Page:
The 1pF capacitance is not a component of the amplifier but it is part of the detector, called a Generating Volt Meter (GVM). It is basically a parallel plate capacitor with an area of a few square inches and a distance of over a meter! it might be closer to .1pF. Attached is an illustration of the GVM, which shows that its not an AC voltage coupled by a fixed capacitance. Instead it is a fixed voltage and the capacitance is varied by blocking the electric field with a spinning grounded rotor.

    I think I like the AD8231 the best because at a gain of 32, the Temperature drift is almost non-existant and the CMRR is very high. Additionally, internally selected gain means one less external component that I have to worry about drifting with temperature.
    The two C/10 capacitors are shown because I have seen it suggested by instrumentation amplifier manufacturers. I might make them C/100 or omit them so their impact is lessened. The last order of business is to find a capacitor for C that is the most temperature stable one I can find.
     

    Attached Files:

  6. Feb 22, 2012 #5

    jim hardy

    User Avatar
    Science Advisor
    Gold Member
    2016 Award

    That's an interesting project.

    Hobbyists use a similar gizmo to measure earth's electric field, it's on my "Do List"
    here's old Scientific American article
    i have seen more detailed article someplace, will try to find it and see what electronics they used. He just says "transconductance amplifier".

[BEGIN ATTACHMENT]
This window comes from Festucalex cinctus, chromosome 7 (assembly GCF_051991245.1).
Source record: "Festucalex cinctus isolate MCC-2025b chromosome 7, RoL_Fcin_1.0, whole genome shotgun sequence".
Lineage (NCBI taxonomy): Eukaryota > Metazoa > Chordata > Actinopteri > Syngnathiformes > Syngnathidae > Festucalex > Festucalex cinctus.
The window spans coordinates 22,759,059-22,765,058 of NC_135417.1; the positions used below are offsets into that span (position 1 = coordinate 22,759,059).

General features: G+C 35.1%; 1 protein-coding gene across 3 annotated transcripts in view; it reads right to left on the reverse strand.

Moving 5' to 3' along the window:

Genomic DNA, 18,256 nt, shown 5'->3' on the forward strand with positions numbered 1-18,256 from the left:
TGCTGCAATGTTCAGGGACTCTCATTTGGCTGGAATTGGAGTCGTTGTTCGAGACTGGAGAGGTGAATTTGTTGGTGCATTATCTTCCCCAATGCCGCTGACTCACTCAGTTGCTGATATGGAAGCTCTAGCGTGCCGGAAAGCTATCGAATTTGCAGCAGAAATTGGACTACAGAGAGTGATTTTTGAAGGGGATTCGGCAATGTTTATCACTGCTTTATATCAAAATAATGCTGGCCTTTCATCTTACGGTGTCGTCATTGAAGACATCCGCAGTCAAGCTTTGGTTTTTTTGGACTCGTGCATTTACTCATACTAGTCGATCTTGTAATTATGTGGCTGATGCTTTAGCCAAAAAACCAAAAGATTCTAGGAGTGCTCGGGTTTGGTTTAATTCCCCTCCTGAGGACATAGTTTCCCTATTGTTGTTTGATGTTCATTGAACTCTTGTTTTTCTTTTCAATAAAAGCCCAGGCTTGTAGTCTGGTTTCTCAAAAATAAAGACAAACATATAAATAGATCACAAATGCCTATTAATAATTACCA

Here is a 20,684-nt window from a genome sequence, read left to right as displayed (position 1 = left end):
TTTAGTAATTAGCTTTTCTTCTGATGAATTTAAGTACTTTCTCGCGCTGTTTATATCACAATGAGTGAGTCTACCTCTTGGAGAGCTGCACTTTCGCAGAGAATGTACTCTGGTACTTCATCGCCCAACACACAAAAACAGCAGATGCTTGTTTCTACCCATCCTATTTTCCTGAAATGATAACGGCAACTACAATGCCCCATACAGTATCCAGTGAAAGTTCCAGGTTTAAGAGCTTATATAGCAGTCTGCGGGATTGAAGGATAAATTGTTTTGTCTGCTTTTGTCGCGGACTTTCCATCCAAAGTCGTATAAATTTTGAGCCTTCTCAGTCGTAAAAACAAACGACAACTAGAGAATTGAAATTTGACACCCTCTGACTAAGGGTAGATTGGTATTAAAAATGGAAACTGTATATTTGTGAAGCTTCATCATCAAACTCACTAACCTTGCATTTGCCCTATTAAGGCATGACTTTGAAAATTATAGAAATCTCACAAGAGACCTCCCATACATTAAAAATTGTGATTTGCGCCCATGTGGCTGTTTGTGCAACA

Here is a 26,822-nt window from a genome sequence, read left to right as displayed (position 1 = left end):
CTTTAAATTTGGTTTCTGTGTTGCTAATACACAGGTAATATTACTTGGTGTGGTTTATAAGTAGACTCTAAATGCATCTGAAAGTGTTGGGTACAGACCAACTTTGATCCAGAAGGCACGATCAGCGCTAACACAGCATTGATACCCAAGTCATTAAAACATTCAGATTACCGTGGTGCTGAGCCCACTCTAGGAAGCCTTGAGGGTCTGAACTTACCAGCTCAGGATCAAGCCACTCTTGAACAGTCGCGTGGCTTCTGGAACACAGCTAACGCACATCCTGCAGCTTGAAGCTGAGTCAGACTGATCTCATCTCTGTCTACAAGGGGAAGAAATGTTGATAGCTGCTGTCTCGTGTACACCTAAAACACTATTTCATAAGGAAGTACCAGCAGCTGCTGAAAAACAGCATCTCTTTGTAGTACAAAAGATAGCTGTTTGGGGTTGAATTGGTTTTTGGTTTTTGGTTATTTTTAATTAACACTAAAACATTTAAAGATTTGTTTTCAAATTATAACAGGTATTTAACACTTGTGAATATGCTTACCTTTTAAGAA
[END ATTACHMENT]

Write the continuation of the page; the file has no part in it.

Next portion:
http://www.scientificamerican.com/article.cfm?id=detecting-the-earths-elec

    I guess you'd have to convert currents from both sides of source into voltages and take difference ? Balancing the converters might be touchy...

    but it looks to me like imbalances those coupling picofarads (area of plates?) plates could make common mode voltage at your measuring capacitor.

    Might you replace your C with a small transformer and use secondary single-ended?
    Then you'd have your choice, place C across secondary and earth one end so as to measure its voltage more easily, or let secondary drive a current to voltage op-amp.

    To get a stable capacitor you might use a combination of polypropylene (negative temperature coefficient) and polycarbonate or polystyrene (both positive).. see page 15 here, top left graph..
    http://www.vishay.com/docs/26033/gentecin.pdf


    I've never used that generating voltmeter - thanks for the introduction !

    old jim
     
  7. Feb 22, 2012 #6
    Oh man that is so cool! exactly the same principle. I bet it the E field goes crazy during a thunderstorm. I wish mine went at 1400 hertz because then my software could calculate the voltage faster.

    Thanks for the interesting ideas. I would really like to be able to measure the current at the same time, because with the added information of the current I could have just a little bit more information with which to do my analysis. I calculate that the rms current should be about 15uA, which is not a terribly difficult current to measure I guess, but adding that info to the analysis is a bit out of the scope of this endeavor.

    I will try the two different types of capacitor. This has been a major concern.
     
Know someone interested in this topic? Share this thread via Reddit, Google+, Twitter, or Facebook